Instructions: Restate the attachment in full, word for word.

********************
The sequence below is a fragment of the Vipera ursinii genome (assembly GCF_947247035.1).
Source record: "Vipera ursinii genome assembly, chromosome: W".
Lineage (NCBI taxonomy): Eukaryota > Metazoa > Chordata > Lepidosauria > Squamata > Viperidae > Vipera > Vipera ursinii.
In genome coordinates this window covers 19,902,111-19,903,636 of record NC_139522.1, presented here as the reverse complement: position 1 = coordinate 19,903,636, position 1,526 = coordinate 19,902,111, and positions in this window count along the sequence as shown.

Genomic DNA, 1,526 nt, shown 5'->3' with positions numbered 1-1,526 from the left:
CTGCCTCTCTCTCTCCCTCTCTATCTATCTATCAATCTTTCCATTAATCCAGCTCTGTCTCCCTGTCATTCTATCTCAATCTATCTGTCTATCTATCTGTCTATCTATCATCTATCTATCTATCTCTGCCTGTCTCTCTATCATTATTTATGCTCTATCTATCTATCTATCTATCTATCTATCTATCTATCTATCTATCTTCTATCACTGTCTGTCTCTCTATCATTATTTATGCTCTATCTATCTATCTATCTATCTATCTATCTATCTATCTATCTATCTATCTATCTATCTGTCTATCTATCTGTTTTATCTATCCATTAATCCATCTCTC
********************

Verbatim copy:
The sequence below is a fragment of the Vipera ursinii genome (assembly GCF_947247035.1).
Source record: "Vipera ursinii genome assembly, chromosome: W".
Lineage (NCBI taxonomy): Eukaryota > Metazoa > Chordata > Lepidosauria > Squamata > Viperidae > Vipera > Vipera ursinii.
In genome coordinates this window covers 19,902,111-19,903,636 of record NC_139522.1, presented here as the reverse complement: position 1 = coordinate 19,903,636, position 1,526 = coordinate 19,902,111, and positions in this window count along the sequence as shown.

Genomic DNA, 1,526 nt, shown 5'->3' with positions numbered 1-1,526 from the left:
CTGCCTCTCTCTCTCCCTCTCTATCTATCTATCAATCTTTCCATTAATCCAGCTCTGTCTCCCTGTCATTCTATCTCAATCTATCTGTCTATCTATCTGTCTATCTATCATCTATCTATCTATCTCTGCCTGTCTCTCTATCATTATTTATGCTCTATCTATCTATCTATCTATCTATCTATCTATCTATCTATCTATCTTCTATCACTGTCTGTCTCTCTATCATTATTTATGCTCTATCTATCTATCTATCTATCTATCTATCTATCTATCTATCTATCTATCTATCTATCTGTCTATCTATCTGTTTTATCTATCCATTAATCCATCTCTC